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Don't Trust the Polls. Trust Their Average.

Jonathan Bernstein is a Bloomberg View columnist. He taught political science at the University of Texas at San Antonio and DePauw University and wrote A Plain Blog About Politics.
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Yes, it’s time for a back-to-school refresher class on how to read the presidential polls, which at this point are good indications of what will happen in November.

First assignment: What to make of the CNN poll released this morning showing Donald Trump coming out on top, by two percentage points, over Hillary Clinton among likely voters.

You’ve heard it a million times from me and others (such as political scientist Matthew Dickinson and number-cruncher Harry Enten): Look at the polling averages, not individual surveys.

As Greg Sargent at the Plum Line explained it this morning:

Surprising poll results can either be outliers, or can reflect statistical noise or short term fluctuations. Fortunately, we have a remedy for this: The polling averages, which have massive samples that cover longer periods of time and help screen out the noise. Depending on who is doing the averaging, Clinton is up by three (The Upshot), four (Real Clear Politics), or five (Huffpollster).

Those are the main numbers needed to make sense of what’s happening. And they show what they’ve shown throughout the campaign: Clinton remains likely -- not certain, but likely -- to win.  

Looking at individual states and the Electoral College implications right now is more likely to confuse than enlighten. Yes, first-rate projection sites such as Drew Linzer’s at Daily Kos and Nate Silver’s FiveThirtyEight use predictions for each state, but be careful when trying to interpret any individual state's poll. Again, polling averages for states tell us more than any specific survey, and even then these averages can be misleading because there are fewer polls (and sometimes very few quality ones) in many states. 

It’s still the case that the national estimates tell us what we need to know, because the winner of the national vote will almost always win the electoral vote. If there is a popular vote vs. electoral vote split, it’s still too early to see whether one party has an electoral-vote advantage.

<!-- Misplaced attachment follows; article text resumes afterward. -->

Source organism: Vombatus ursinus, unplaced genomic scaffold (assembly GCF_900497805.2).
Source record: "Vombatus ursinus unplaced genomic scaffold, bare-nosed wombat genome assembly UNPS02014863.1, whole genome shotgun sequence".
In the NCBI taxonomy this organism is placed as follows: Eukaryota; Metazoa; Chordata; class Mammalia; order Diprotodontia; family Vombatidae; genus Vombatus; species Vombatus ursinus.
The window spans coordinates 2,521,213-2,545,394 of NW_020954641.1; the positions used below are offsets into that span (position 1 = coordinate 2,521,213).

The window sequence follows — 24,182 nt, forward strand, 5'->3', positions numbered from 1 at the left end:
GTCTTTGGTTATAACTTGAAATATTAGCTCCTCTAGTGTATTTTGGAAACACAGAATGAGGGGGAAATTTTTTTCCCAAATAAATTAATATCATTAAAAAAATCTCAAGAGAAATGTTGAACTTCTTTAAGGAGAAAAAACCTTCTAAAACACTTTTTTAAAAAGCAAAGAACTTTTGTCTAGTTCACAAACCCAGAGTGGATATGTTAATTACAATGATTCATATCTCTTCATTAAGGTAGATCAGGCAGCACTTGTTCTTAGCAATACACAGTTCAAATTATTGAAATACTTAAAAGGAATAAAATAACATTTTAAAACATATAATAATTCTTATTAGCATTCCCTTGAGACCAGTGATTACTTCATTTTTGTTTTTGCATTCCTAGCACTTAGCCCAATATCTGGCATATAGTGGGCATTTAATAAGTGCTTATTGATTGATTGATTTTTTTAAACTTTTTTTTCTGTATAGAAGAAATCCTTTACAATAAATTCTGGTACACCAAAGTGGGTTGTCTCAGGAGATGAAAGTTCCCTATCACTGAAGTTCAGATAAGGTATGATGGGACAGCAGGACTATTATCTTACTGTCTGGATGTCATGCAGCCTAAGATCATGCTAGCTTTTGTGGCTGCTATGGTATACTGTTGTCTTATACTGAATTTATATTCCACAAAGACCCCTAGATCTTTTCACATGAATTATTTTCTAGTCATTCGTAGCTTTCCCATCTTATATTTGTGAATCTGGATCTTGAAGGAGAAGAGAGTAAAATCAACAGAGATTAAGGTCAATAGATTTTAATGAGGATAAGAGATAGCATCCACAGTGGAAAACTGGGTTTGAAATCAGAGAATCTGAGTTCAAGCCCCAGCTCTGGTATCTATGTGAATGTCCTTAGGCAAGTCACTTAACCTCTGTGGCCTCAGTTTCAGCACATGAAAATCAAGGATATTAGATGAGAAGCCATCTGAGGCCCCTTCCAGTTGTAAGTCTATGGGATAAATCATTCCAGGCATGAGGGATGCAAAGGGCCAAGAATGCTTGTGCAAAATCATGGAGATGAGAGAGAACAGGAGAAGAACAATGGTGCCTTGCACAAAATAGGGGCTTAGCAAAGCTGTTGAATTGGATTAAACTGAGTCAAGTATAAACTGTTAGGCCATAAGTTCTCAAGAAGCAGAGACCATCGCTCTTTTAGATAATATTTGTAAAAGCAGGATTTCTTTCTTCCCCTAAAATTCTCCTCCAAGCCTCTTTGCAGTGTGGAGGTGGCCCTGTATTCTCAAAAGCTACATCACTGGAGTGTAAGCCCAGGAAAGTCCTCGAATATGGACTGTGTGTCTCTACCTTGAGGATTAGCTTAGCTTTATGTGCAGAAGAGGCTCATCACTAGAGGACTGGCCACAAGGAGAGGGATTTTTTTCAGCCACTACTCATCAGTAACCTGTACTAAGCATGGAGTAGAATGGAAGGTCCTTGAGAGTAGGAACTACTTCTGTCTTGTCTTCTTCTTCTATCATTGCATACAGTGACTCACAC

Remember: Man-bites-dog stories always get more coverage, so “surprising” results such as today’s CNN numbers will always get the attention. And probability theory tells us that we absolutely should expect goofy-looking statistical fluctuations from time to time. 

Yes, surveys can sometimes spot something new that is happening with the electorate. But there’s just no way to know from a single poll whether such a thing is really happening.

Individual polls, even from quality pollsters, could be poorly done, introducing more error. Some Democrats on Twitter this morning are going after the CNN poll, just as Republicans have gone after surveys that are good for Clinton. Polling is hard, especially since the response rates are so small these days. It has always been as much art as science, and it involves all kinds of debatable choices.

But questioning the methodology is the wrong way to respond to a poll with unwelcome results. Going down that path – carefully scrutinizing every result one doesn’t like – is certain to lead to biased results.

The right way to deal with a (seemingly) weird poll is the same way one should deal with every poll: Toss it into pool with all the others, and look at the averages.

  1. FiveThirtyEight currently estimates a slight advantage for Trump in how the math turns votes into Electoral College votes. He more likely to win the Electoral College while losing the popular vote than Clinton is likely to lose the popular vote while winning the Electoral College. But it's by no means clear that advantage would hold up if the race does get very close; it would depend on which votes, in which states, moved to Trump.

This column does not necessarily reflect the opinion of the editorial board or Bloomberg LP and its owners.

To contact the author of this story:
Jonathan Bernstein at jbernstein62@bloomberg.net

To contact the editor responsible for this story:
Katy Roberts at kroberts29@bloomberg.net